Keeping Tabs on the Digital Divide

The LinkAge

Weekly Wrap-Up, February 13, 2015

"Wikipedia India Nokia" by Mpande - Own work. Licensed under CC BY-SA 3.0 via Wikimedia Commons."Wikipedia India Nokia" by Mpande - Own work. Licensed under CC BY-SA 3.0 via Wikimedia Commons.

New Networks Institute’s Bruce Kushnick does the math on Time Warner Cable’s profits, showing the company to be earning a 97 percent profit margin. This, he argues, is a reason why its merger with Comcast should be stopped. Though, according to Katie Benner in the Chicago Tribune, the merger is already dead.

Earlier this year, Marriott made headlines for blocking guests’ Wi-Fi. The FCC has officially ruled that Wi-Fi blocking is not allowed.

India looks like it’s set up to be the next playground for Internet innovation. This week, Facebook announced a partnership with Reliance Communications to launch Internet.org in the country. Google is also reportedly bringing Project Loon to India by 2016.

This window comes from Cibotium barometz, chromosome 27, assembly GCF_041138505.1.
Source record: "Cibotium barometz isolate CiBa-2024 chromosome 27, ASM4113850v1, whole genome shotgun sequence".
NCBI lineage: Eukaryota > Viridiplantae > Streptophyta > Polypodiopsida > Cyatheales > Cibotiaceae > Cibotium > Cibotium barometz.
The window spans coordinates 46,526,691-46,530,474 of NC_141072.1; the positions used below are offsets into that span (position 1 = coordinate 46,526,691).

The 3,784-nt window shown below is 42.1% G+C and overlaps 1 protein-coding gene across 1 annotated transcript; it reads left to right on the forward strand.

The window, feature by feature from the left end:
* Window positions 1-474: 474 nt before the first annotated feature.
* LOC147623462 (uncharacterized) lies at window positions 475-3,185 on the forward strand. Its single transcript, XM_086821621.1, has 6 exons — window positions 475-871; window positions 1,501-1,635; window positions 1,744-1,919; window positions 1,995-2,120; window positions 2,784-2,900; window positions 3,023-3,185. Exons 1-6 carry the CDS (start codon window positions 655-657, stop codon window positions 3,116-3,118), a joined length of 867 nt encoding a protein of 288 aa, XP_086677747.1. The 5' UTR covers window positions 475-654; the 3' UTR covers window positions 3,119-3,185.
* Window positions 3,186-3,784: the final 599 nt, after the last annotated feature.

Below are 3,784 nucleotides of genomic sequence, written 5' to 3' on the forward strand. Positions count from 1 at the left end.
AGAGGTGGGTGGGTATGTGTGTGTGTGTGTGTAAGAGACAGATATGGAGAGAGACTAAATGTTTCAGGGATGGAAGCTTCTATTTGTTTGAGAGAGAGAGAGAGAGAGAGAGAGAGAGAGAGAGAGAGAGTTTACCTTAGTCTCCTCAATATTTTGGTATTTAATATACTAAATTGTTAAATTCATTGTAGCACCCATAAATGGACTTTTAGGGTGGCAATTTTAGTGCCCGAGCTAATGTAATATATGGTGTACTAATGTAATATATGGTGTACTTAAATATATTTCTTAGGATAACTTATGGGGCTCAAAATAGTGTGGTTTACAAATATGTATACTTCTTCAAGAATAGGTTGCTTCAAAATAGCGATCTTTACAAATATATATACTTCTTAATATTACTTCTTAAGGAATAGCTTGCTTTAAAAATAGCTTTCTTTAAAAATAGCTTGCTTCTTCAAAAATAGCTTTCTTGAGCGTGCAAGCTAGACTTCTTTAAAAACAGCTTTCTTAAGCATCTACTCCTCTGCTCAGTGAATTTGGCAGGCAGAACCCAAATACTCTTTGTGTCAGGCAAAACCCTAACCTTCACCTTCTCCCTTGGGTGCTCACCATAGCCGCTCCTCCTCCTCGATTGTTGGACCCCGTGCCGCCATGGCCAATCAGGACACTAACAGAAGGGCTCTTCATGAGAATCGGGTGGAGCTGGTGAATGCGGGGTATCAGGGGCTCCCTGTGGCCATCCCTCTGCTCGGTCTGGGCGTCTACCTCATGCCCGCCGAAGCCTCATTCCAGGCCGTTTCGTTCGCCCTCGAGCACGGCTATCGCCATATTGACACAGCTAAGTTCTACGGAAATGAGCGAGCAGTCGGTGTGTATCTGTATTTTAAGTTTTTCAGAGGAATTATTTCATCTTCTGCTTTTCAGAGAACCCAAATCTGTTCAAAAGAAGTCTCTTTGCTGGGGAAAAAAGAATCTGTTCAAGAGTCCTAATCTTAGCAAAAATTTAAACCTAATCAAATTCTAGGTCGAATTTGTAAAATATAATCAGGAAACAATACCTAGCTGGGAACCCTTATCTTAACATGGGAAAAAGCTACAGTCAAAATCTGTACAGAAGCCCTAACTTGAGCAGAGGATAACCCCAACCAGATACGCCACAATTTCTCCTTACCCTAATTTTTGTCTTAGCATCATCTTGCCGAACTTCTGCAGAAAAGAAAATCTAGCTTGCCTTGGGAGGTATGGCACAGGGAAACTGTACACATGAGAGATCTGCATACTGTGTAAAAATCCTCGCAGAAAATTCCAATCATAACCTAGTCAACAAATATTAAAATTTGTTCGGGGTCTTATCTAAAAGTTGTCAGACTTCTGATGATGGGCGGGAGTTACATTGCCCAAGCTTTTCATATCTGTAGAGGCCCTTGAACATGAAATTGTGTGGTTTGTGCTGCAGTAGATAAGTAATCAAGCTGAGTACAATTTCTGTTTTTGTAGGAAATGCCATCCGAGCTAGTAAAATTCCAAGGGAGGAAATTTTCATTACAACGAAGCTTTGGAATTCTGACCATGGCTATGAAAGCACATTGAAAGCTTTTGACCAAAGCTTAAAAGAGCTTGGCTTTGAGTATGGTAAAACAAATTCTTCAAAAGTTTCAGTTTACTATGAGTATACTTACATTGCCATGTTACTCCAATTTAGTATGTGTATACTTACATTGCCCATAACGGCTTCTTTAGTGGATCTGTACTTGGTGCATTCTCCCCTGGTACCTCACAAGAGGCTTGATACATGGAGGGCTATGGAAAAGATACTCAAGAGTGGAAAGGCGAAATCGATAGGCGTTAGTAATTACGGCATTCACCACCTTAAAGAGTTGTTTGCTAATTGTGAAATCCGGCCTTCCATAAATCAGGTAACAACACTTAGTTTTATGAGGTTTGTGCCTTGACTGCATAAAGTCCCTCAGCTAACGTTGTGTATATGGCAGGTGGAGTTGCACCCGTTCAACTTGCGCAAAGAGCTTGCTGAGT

AOL released its 2014 earnings, and as Dan Frommer reports in Quartz, the company still has some 2.2 million dial-up customers.

Cox Communications announced that, through a grant from the James M. Cox Foundation, it will be providing 500 Connect2Compete-subscribed families in the Southeast with free computers.

AT&T is prepared to file a lawsuit if the FCC proceeds with its net neutrality proposal, but the FCC isn’t worried, says Jon Brodkin in Ars Technica. Not everyone at the FCC is happy with the proposal though. In Variety, Ted Johnson reports on Commissioner Ajit Pai’s less than enthusiastic response. The new ruling could also potentially create some difficult circumstances for Internet companies like Google and Facebook, points out Richard Waters in Financial Times.


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